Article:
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I've been making rather poor attempts at the PRIME1 problem on SPOJ. I discovered using that using ByteString really helped performance for reading in the problem text. However, using ByteString to write out the results is actually slightly slower than using Prelude functions. I'm trying to figure out if I'm doing it wrong, or if this is expected.

I've conducted profiling and timing using ( and the ByteString equivalents three different ways:

  1. I test each candidate to see if it is prime. If so, I add it to a list and write it out with (putStrLn . show)
  2. I make a list of all primes and write out the list using (putStrLn . unlines. show)
  3. I make a list of all primes and write out the list using map (putStrLn . show)

I expected numbers 2 and 3 to perform slower as you are building a list in one function and consuming it in another. By printing the numbers as I generate them, I avoid allocating any memory for the list. On the other hand, you are making a call system call with each call to putStrLn. Right? So I tested and #1 was in fact the fastest.

The best performance was achieved with option #1 and the Prelude ([Char]) functions. I expected that my best performance would be option #1 with ByteString, but this was not the case. I only used lazy ByteStrings, but I didn't think this would matter. Would it?

Some questions:

  • would you expect the ByteStrings to perform better for writing a bunch of Integers to stdout?
  • Am I missing a way pattern to generate and write out the answers that would lead to better performance?
  • If I am only writing out numbers as text, when, if ever, is there a benefit to using ByteString?

My working hypothesis is that writing out Integer's with ByteString is slower iff you aren't combining them with other text. If you are combining Integers with [Char], then you'd get better performance working with ByteStrings. I.e., the ByteString rewrite of:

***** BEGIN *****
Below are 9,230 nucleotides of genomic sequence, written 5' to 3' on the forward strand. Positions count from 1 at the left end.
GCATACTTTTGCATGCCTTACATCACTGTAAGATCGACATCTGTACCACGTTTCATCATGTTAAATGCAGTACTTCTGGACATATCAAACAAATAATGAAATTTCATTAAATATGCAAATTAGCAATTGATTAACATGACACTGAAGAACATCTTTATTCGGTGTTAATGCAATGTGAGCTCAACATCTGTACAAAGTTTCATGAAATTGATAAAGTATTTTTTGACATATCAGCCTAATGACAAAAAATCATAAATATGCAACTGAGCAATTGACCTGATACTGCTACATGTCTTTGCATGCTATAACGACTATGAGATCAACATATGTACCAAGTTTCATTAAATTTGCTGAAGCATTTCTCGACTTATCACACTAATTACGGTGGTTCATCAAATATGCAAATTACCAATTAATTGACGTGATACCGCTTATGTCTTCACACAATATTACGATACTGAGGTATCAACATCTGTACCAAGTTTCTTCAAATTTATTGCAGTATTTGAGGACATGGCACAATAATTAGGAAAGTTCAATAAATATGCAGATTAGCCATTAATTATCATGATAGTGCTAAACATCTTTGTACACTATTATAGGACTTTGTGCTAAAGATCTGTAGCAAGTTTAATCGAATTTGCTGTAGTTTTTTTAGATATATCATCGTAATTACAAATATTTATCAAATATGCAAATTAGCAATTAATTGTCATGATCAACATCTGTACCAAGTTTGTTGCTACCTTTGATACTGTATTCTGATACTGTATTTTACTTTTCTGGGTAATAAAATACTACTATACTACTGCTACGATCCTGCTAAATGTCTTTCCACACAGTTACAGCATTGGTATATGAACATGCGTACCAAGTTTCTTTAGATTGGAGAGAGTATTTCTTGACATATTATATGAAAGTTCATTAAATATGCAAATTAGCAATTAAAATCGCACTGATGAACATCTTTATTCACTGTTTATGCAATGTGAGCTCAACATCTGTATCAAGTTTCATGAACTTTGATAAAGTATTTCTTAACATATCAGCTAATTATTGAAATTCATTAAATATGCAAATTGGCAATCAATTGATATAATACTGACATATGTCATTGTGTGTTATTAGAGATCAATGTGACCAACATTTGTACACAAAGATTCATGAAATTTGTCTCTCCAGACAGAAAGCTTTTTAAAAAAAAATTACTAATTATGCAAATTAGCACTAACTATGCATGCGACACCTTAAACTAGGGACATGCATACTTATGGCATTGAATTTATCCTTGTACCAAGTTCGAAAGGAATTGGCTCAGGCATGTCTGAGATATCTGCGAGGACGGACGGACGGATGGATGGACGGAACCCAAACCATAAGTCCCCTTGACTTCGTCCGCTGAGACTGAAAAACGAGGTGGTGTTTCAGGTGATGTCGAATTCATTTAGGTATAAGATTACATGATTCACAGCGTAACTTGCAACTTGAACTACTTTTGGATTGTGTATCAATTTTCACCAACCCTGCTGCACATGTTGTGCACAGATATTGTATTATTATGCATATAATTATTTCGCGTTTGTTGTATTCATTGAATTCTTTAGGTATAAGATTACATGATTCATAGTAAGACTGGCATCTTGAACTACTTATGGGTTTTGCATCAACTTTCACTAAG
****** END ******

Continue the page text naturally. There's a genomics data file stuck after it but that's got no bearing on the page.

putStrLn $ "the answer is: " ++ (show value)

will be much faster than the version written above. Is this true?

Thanks for reading!

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up vote 18 down vote accepted

Doing bulk input is usually faster with bytestrings, since the data is dense, there's simply less data to shuffle from the disk into memory.

Writing data as output however, is a little different. Typically, you're serializing a structure, generating many small writes. So the dense, bulk writes of bytestrings don't help you much in that case. Even regular Strings will do reasonably at incremental output.

However, all is not lost. We can recover fast bulk writes by efficiently building up bytestrings in memory. This approach is taken by the various *-builder packages:

Instead of converting values to lots of tiny bytestrings, and writing them out one at a time, we stream the conversion into an ever-growing buffer, and in turn, write that buffer in one big piece. This results in a lot less IO overhead, and performance improvements (often signficant) over string IO.

This kind of approach is taken by e.g. webservers in Haskell, or the efficient HTML system, blaze.

Also, the performance, even with bulk writes, will depend on the efficiency of whatever conversion function you have between your types and bytestrings. For Integer, you could be simply copying the bit pattern in memory to output, or instead going through some inefficient decoder. As a result, you sometimes have to think a bit about the quality of the encoding function you're using, and not just whether to use Char/String or bytestring IO.

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Can you point me to the guts of one of the libraries mentioned above. I.e., the section that streams the conversion into an ever-growing buffer? I'm not familiar with the internals of any of those libraries. Would renderHtml in Text.Blaze.Renderer.UTF8 be an example of this? – Tim Perry May 12 '11 at 1:37
E.g. in binary a builder is a continuation function that updates a mutable buffer, asynchronously. – Don Stewart May 12 '11 at 1:39
Looks like I have my evening reading assignment. Thank you! – Tim Perry May 12 '11 at 1:41

Note that performance isn't the main difference between ByteString and String. The former is for binary data while the latter is for Unicode text. If you have binary data, use ByteString, if you have Unicode text, use the Text type from the text package.

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